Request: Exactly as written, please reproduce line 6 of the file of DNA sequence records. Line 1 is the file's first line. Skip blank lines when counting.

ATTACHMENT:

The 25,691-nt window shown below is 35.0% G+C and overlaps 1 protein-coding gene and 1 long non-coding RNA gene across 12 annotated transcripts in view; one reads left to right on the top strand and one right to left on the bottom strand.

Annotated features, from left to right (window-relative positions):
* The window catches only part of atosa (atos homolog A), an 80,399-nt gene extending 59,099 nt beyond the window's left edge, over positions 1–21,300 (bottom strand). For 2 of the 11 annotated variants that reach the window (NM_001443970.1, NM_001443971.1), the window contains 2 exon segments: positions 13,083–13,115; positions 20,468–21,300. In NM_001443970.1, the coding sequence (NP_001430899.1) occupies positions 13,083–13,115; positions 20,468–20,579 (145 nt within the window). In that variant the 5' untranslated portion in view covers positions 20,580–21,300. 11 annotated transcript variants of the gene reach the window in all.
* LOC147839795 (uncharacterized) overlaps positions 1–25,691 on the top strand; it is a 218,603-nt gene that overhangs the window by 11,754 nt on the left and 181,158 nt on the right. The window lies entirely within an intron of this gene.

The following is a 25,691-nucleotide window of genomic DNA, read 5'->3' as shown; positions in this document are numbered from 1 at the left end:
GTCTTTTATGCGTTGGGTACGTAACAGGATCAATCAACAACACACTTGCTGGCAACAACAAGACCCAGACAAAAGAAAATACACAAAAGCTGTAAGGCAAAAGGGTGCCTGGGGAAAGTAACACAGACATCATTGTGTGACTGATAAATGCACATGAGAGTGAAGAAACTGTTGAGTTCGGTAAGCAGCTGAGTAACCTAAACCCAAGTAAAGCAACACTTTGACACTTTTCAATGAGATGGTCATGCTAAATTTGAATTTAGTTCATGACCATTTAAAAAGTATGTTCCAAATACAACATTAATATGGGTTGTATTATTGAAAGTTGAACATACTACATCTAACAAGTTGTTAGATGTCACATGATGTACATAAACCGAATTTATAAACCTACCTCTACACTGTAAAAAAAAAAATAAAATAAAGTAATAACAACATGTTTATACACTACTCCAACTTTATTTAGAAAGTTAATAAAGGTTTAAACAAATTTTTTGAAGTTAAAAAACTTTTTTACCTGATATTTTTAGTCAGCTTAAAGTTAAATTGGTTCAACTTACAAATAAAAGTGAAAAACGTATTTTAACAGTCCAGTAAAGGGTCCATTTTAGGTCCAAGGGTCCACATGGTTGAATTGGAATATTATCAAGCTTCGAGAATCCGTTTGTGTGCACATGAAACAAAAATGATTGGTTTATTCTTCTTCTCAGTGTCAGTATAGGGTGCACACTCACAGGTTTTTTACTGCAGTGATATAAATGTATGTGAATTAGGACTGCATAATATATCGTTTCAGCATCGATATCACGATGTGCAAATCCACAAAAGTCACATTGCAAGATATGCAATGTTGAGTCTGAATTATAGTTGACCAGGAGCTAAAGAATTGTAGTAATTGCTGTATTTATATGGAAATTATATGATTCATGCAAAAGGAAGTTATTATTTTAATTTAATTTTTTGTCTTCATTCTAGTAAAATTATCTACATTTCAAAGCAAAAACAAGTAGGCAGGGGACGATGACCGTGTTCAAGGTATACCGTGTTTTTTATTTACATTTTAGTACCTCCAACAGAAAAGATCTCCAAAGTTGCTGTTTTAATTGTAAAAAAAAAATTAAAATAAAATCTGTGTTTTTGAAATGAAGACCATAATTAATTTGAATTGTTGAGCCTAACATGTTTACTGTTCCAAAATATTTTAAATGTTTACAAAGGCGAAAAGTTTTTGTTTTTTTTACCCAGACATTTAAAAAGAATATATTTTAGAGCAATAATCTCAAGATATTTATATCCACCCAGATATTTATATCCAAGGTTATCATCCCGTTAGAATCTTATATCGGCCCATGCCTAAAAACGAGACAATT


GTCTTTTATGCGTTGGGTACGTAACAGGATCAATCAACAACACACTTGCTGGCAACAACAAGACCCAGACAAAAGAAAATACACAAAAGCTGTAAGGCAAAAGGGTGCCTGGGGAAAGTAACACAGACATCATTGTGTGACTGATAAATGCACATGAGAGTGAAGAAACTGTTGAGTTCGGTAAGCAGCTGAGTAACCTAAACCCAAGTAAAGCAACACTTTGACACTTTTCAATGAGATGGTCATGCTAAATTTGAATTTAGTTCATGACCATTTAAAAAGTATGTTCCAAATACAACATTAATATGGGTTGTATTATTGAAAGTTGAACATACTACATCTAACAAGTTGTTAGATGTCACATGATGTACATAAACCGAATTTATAAACCTACCTCTACACTGTAAAAAAAAAAATAAAATAAAGTAATAACAACATGTTTATACACTACTCCAACTTTATTTAGAAAGTTAATAAAGGTTTAAACAAATTTTTTGAAGTTAAAAAACTTTTTTACCTGATATTTTTAGTCAGCTTAAAGTTAAATTGGTTCAACTTACAAATAAAAGTGAAAAACGTATTTTAACAGTCCAGTAAAGGGTCCATTTTAGGTCCAAGGGTCCACATGGTTGAATTGGAATATTATCAAGCTTCGAGAATCCGTTTGTGTGCACATGAAACAAAAATGATTGGTTTATTCTTCTTCTCAGTGTCAGTATAGGGTGCACACTCACAGGTTTTTTACTGCAGTGATATAAATGTATGTGAATTAGGACTGCATAATATATCGTTTCAGCATCGATATCACGATGTGCAAATCCACAAAAGTCACATTGCAAGATATGCAATGTTGAGTCTGAATTATAGTTGACCAGGAGCTAAAGAATTGTAGTAATTGCTGTATTTATATGGAAATTATATGATTCATGCAAAAGGAAGTTATTATTTTAATTTAATTTTTTGTCTTCATTCTAGTAAAATTATCTACATTTCAAAGCAAAAACAAGTAGGCAGGGGACGATGACCGTGTTCAAGGTATACCGTGTTTTTTATTTACATTTTAGTACCTCCAACAGAAAAGATCTCCAAAGTTGCTGTTTTAATTGTAAAAAAAAAATTAAAATAAAATCTGTGTTTTTGAAATGAAGACCATAATTAATTTGAATTGTTGAGCCTAACATGTTTACTGTTCCAAAATATTTTAAATGTTTACAAAGGCGAAAAGTTTTTGTTTTTTTTACCCAGACATTTAAAAAGAATATATTTTAGAGCAATAATCTCAAGATATTTATATCCACCCAGATATTTATATCCAAGGTTATCATCCCGTTAGAATCTTATATCGGCCCATGCCTAAAAACGAGACAATT